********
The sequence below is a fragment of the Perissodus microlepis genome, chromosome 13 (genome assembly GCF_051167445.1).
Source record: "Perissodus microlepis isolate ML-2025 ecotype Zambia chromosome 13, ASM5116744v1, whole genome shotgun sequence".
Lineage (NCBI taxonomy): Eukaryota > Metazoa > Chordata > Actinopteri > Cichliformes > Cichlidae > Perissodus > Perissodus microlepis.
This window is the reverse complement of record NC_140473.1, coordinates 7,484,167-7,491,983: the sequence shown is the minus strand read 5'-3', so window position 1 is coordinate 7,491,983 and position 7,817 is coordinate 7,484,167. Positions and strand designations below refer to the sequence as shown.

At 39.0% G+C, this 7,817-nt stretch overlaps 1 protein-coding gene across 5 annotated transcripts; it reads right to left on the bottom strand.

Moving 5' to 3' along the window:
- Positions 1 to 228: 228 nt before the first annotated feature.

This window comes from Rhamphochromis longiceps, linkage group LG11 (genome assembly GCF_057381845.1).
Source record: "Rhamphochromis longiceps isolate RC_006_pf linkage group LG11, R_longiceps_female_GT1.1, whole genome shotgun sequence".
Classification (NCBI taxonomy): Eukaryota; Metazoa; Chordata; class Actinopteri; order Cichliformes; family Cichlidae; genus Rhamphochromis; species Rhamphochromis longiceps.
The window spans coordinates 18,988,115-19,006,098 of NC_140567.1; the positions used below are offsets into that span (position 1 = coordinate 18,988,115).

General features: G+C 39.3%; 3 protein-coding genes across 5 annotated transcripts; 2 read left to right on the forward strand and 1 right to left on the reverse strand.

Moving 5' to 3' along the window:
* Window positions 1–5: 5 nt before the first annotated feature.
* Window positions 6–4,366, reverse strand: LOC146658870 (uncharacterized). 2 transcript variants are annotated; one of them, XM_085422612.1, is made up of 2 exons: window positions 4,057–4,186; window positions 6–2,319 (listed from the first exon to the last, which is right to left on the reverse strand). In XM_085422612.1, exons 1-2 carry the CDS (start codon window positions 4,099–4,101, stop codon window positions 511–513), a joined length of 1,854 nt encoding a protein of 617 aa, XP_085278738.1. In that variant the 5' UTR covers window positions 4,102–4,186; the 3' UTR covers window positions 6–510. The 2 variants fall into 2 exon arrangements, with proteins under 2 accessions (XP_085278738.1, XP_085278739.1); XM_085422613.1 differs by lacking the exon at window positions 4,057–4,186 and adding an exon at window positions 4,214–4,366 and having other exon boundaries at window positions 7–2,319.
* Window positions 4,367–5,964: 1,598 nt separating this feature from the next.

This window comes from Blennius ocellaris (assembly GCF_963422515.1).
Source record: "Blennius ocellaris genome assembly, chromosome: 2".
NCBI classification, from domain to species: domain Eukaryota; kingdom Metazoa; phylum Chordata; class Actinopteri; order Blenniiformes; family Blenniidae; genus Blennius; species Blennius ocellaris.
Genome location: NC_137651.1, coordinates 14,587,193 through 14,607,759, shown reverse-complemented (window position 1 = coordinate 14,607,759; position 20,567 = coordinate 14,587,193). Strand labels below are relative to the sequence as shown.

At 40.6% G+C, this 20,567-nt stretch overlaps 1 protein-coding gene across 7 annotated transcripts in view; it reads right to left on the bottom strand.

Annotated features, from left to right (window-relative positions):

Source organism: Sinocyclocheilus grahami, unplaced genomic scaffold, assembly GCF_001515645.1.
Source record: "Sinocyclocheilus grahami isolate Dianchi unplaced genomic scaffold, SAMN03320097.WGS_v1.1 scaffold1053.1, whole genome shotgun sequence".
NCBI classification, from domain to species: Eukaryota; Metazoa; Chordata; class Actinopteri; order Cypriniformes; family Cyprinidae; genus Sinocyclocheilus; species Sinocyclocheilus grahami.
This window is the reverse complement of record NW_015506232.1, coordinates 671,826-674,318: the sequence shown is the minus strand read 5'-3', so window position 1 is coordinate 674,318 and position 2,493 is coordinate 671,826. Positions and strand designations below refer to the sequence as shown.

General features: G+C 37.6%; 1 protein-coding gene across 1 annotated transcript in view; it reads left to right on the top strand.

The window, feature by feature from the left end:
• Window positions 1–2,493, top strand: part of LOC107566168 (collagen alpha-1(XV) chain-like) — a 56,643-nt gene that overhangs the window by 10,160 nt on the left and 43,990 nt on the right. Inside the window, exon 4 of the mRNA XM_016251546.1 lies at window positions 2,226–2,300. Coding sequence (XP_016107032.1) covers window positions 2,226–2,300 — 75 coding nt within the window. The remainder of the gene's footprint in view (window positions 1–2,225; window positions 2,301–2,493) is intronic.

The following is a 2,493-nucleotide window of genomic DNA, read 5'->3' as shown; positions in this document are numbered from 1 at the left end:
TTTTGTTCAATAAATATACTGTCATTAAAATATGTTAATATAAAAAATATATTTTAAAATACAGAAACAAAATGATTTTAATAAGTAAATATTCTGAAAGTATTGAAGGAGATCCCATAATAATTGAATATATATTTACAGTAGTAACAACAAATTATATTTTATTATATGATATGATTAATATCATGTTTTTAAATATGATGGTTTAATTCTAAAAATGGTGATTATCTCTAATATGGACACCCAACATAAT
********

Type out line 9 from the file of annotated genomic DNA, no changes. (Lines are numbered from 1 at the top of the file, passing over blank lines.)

Source record: "Rhamphochromis longiceps isolate RC_006_pf linkage group LG11, R_longiceps_female_GT1.1, whole genome shotgun sequence".